Theme park operator Merlin Entertainments was hoping the announcement of its first Madame Tussauds franchise would cheer investors. But instead, a double downgrade from analysts at HSBC rained on its parade as shares tumbled by 6.7 per cent, or 25.1p, to 350p. The first Tussauds franchise is set to open later this year in Prague. Though the waxworks brand already operates sites around America and Asia, as well as its famous London tourist attraction, the deal with the Wax Museum Prague is the first time Merlin will allow another business to use its name and know-how. The entertainment company hopes such deals will allow it to expand without having to spend as much buying property and employing staff.
Vodafone has cut its payout and other big guns may follow, but don't panic! Here's where investors can get 4% or more from dividends
When a company cuts its dividend payments, it can send many a chill through the wallets of shareholders, especially when that income is apart of their financial armoury. Vodafone cut its payout this week and there are fears that other big payers could follow suit. So where should investors look now for reliable, well-covered income.
Fancy an extra £10,000 over the next year? From savings to mortgages, motoring and even lunch, here are 20 golden deals to save you money
Follow our definitive list of the 20 best deals right now and that cause the least trouble to achieve. No need to turn off the lights or live on bread and water. It is simply a case of searching for value for money in everything from your bank account to what you wear and how you keep fit. Read our list to check what we think are among the best deals out there, use our helpful money-saving tools and tell us if you know of a better deal.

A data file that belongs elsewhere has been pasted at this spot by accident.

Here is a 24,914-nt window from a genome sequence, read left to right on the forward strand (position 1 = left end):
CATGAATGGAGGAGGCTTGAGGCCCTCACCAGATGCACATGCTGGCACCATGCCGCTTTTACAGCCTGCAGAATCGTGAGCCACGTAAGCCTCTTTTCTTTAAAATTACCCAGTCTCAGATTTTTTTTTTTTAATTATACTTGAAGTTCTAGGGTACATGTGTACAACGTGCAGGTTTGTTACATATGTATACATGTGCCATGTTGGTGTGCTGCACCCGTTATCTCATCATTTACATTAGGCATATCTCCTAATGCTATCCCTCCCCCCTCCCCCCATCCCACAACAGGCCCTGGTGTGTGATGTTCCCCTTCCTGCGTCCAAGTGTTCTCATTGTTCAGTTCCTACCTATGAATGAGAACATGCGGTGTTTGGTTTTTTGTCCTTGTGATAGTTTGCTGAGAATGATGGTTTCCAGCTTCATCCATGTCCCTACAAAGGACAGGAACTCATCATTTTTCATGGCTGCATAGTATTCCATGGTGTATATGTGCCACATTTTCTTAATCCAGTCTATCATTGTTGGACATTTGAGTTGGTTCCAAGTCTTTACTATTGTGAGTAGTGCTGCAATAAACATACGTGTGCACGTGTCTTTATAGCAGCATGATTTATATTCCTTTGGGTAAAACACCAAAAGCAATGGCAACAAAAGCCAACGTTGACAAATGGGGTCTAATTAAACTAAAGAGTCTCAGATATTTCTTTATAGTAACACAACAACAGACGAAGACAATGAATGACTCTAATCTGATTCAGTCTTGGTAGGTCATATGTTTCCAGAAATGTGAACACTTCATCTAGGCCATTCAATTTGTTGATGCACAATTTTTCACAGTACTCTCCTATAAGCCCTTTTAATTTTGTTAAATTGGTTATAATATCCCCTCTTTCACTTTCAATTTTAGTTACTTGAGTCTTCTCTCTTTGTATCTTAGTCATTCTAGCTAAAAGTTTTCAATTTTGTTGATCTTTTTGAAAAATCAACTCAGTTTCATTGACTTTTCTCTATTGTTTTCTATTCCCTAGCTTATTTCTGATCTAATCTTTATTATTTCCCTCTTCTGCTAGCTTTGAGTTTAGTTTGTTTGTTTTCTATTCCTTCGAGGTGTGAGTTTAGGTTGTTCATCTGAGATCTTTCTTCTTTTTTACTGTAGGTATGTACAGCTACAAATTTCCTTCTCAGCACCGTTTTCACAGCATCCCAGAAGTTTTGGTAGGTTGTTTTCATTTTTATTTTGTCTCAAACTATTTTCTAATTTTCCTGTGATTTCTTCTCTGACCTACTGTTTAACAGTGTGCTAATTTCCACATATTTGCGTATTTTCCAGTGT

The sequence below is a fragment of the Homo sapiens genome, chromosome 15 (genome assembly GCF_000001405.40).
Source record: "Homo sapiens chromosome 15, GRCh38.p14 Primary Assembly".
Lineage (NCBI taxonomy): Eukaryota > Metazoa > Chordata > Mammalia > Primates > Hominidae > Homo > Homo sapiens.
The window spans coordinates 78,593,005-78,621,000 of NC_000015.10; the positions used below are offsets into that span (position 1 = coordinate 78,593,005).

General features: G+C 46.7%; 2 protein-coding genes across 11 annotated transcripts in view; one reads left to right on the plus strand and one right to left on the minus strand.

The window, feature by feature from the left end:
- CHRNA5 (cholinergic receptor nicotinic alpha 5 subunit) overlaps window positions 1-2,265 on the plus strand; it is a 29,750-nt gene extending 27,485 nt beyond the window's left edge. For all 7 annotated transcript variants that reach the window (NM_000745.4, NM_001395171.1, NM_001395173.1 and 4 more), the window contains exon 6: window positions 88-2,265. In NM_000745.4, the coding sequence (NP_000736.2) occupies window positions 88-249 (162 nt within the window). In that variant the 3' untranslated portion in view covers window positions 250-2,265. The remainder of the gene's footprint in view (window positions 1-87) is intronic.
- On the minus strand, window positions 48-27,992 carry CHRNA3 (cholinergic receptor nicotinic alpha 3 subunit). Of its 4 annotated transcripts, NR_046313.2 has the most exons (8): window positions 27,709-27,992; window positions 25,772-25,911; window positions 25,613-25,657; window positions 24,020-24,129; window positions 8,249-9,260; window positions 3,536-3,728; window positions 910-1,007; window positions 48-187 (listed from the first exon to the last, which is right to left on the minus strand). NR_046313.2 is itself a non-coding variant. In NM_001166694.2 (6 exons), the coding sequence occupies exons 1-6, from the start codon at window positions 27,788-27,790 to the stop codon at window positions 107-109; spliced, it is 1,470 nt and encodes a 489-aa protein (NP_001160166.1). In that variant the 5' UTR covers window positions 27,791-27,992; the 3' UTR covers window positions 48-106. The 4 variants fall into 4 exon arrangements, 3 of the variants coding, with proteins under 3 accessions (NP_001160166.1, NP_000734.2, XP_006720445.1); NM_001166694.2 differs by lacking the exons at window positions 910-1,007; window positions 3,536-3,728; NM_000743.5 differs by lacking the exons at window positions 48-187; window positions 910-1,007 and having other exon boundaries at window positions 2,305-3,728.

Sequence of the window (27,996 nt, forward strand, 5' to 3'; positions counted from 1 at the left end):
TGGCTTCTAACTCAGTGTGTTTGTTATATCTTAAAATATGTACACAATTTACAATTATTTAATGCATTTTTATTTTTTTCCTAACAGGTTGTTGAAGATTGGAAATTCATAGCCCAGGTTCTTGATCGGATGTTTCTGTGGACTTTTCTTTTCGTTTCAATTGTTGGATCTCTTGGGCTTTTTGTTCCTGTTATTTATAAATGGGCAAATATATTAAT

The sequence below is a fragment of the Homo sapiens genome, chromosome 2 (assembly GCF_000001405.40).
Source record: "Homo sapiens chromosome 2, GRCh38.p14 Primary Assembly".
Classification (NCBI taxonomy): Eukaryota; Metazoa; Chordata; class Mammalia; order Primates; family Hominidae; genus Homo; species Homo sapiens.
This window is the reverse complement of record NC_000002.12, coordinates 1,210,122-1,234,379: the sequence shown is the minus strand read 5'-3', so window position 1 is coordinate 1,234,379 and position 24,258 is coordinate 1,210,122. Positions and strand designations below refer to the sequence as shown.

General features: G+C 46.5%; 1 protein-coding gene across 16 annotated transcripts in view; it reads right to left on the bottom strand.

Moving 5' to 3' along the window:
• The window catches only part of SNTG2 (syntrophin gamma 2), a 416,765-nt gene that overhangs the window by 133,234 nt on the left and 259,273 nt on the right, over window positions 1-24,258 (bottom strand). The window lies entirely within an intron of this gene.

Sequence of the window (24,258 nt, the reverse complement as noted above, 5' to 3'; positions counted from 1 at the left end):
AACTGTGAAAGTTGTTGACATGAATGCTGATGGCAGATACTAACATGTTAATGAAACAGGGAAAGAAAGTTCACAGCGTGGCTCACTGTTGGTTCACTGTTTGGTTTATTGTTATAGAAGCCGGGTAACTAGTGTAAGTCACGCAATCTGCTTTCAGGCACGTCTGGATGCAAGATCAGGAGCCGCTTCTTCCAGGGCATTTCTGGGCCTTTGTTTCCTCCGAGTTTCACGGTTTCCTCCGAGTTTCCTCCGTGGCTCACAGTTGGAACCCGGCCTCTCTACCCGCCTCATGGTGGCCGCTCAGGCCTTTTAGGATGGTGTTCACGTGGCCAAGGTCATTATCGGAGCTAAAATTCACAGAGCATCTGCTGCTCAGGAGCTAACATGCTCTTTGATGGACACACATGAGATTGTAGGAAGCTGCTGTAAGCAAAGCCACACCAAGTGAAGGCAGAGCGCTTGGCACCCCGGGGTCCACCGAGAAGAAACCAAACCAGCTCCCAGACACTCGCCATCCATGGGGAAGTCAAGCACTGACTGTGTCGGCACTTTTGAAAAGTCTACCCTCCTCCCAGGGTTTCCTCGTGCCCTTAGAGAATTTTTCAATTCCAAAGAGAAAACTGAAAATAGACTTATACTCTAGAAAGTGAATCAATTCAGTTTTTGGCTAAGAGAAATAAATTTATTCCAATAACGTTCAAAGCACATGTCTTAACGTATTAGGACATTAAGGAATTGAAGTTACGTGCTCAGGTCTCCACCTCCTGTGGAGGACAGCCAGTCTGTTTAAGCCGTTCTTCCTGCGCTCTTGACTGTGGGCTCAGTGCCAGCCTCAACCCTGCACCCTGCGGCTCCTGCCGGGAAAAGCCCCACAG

After leaving Bucks Fizz I ended up on the dole: Jay Aston went from Eurovision stardom to skint... but then made £1,000 for singing one song
Jay Aston, pictured right, was one of the four members of the Eurovision winning British band Bucks Fizz, main picture, but after years with them she left in 1993. She says the fallout saw her lose her London home and end up on unemployment benefits. Since then she has picked things back up and once earned £1,000 for singing one song. Now Jay is back out touring with former bandmates Cheryl Baker and Mike Nolan.
Amazon took £1,000 from my account for mystery gift cards that I didn't order: TONY HETHERINGTON investigates
Amazon emailed to say it was putting my account on hold because my card issuer disputed an order for a large number of Amazon gift cards costing £1,000. I told Amazon I did not order the cards, nor had I received them. Amazon confirmed the order was cancelled, but then it collected the £1,000 from my account anyway.
How to get rich... by those who've done it: Now YOU can learn the secrets to making a fortune like Richard Branson in part one our life-changing series
Many of us long to be rich, but assume it will never happen unless we win the lottery one day. But building up a fortune is not magic - rich people do not belong to an elite money-making club that is closed to the rest of us. The truth is that many well-off individuals are simply people who have worked hard, made some sensible decisions and benefited from a smattering of good luck. And the good news is, as Richard Branson says, it's never too late to start growing your wealth.